Cork & Fork

Last night I was invited to a media preview of Cork & Fork, opening Saturday at 14th and Church. I have to say, I wasn’t really expecting much (so close to and similar to Cork Market), but I left really impressed. The store will have wines from the old world and new, as well as a pretty impressive selection of craft beers (they will be the only DC store to carry a beer crafted by Ferrian Adria of El Bulli). They will offer some cheeses, breads, snacks (and soon organic, local eggs). Ani told me that the “fork” really comes in the classes and events they do.

What really impressed me is the Landragin’s passion for food and wine. The store is owned by a mother, father, and daughter who all really care about the quality and integrity of food and wine. I listened as the mother, Anna, told me how she learned to cook and how her philosophy on food evolved. We talked about the importance of seasonal, high quality ingredients. We talked about peasant cooking. She was a pleasure. The Landragin’s were open, warm, and highly knowledgeable. I can tell they bring that level of attention to their wine and food selections.

The store will open on Saturday and they already have a pretty full calendar of events for May. Check back in on their website for more details. And thanks so much to the Landragins for having me!

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Cork Market

It’s open!

I stopped by Cork Market after work today, leaving pretty impressed. They have wine of course: organized along the wall from white to red going from Austria to Spain (alphabetically I assume?) with New World in the middle of the store. There are also prepared foods, cheeses, meats, bread, crackers, Cork pastas, other assorted gourmet foods (truffle butter anyone?), gelato, Copper Pot sauces (your friend Stefano from 14th and U’s market), and many more. ReadySetDC has photos of the inside.

There were definitely different price points offered: more moderate-priced wines ($10 to $20) along with more pricey (the most expensive I saw was $95). Now there are definitely more wines at the higher price points, but I was glad to see the more affordable stuff. Same with the food, some of the food was on the pricier side, yet I left with a large container of egg salad with goat cheese, bacon, and chives for $4.50 and a decent amount of chorizo for $7. What I had was good, the egg salad was very good, and after having two pretty large servings of it, I have half left.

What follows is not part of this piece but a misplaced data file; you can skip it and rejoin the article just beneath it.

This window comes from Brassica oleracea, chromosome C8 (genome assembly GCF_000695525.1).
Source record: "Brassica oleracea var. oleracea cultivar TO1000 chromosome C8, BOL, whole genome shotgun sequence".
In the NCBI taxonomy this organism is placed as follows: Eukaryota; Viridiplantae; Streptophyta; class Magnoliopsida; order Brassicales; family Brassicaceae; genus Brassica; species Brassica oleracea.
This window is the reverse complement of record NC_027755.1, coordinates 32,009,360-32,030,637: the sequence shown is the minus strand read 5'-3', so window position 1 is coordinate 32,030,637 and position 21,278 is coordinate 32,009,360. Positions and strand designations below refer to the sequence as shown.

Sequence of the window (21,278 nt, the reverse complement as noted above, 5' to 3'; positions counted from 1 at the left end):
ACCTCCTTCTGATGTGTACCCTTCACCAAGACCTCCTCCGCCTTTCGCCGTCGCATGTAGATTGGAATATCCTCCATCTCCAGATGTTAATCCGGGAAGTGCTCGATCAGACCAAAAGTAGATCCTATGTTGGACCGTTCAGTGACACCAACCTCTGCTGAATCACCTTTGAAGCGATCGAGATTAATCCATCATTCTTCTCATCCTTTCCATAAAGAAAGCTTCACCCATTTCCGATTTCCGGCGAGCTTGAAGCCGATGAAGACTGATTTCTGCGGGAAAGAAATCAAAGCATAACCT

Cork Market seems to be starting an interesting practice that some will probably find annoying: they take your name and phone number when they ring you up. The reason, they say, is so they can keep track of what you buy: say you can’t remember that amazing merlot you had – they have a record of it. Seems smart, but I can see how many people would dislike it.

First impressions were good: high quality, nice variety of goods, decent selection of wine.

Readers: if you’ve been in, what did you think?

Finally, Uncle Brutha's!

Finally, Uncle Brutha's!

I had noticed that Ben’s Next Door served my favorite hot sauce, by Uncle Brutha’s, which immediately earned the restaurant credibility in my book. However, when I recently ran out of my supply, I beleaguered the fact that I couldn’t find another hot sauce that stood up to it, and was having trouble locating the stuff since their store closed at Eastern Market. Then I saw PoP’s post on Uncle Brutha’s, saying they’d opened a temporary store in Adams Morgan. Great! However, I walked over there and it turns out the temporary store has closed. Sizing up my options and considering buying on the Internet, I saw that Uncle Brutha’s website had been updated to tell me that Next Door not only serves their hot sauce, they sell it as well.

Score!

I went in after work today, to stock up on my Uncle Brutha’s. I don’t think anyone else had come in to buy it, but they were helpful and courteous as they got the sauce and wrung me up. So hot sauce fiends, here’s a tip: buy your Uncle Brutha’s at Next Door.